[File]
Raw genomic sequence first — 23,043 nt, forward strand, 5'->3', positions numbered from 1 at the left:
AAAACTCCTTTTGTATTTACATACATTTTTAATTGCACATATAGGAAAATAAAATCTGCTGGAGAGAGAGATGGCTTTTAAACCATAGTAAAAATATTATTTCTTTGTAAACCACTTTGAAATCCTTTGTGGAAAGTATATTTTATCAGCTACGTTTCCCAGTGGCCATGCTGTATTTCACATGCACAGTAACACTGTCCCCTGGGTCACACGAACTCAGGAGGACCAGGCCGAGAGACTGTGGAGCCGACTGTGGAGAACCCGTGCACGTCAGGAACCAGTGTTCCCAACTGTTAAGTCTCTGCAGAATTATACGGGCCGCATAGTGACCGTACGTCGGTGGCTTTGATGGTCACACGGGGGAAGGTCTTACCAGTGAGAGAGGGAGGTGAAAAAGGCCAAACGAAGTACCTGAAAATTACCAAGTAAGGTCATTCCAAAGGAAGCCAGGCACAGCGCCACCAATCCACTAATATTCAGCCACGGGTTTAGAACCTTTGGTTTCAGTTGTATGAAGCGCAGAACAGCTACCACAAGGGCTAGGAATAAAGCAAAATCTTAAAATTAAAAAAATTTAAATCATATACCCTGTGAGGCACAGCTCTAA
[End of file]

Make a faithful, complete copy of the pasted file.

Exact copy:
Raw genomic sequence first — 23,043 nt, forward strand, 5'->3', positions numbered from 1 at the left:
AAAACTCCTTTTGTATTTACATACATTTTTAATTGCACATATAGGAAAATAAAATCTGCTGGAGAGAGAGATGGCTTTTAAACCATAGTAAAAATATTATTTCTTTGTAAACCACTTTGAAATCCTTTGTGGAAAGTATATTTTATCAGCTACGTTTCCCAGTGGCCATGCTGTATTTCACATGCACAGTAACACTGTCCCCTGGGTCACACGAACTCAGGAGGACCAGGCCGAGAGACTGTGGAGCCGACTGTGGAGAACCCGTGCACGTCAGGAACCAGTGTTCCCAACTGTTAAGTCTCTGCAGAATTATACGGGCCGCATAGTGACCGTACGTCGGTGGCTTTGATGGTCACACGGGGGAAGGTCTTACCAGTGAGAGAGGGAGGTGAAAAAGGCCAAACGAAGTACCTGAAAATTACCAAGTAAGGTCATTCCAAAGGAAGCCAGGCACAGCGCCACCAATCCACTAATATTCAGCCACGGGTTTAGAACCTTTGGTTTCAGTTGTATGAAGCGCAGAACAGCTACCACAAGGGCTAGGAATAAAGCAAAATCTTAAAATTAAAAAAATTTAAATCATATACCCTGTGAGGCACAGCTCTAA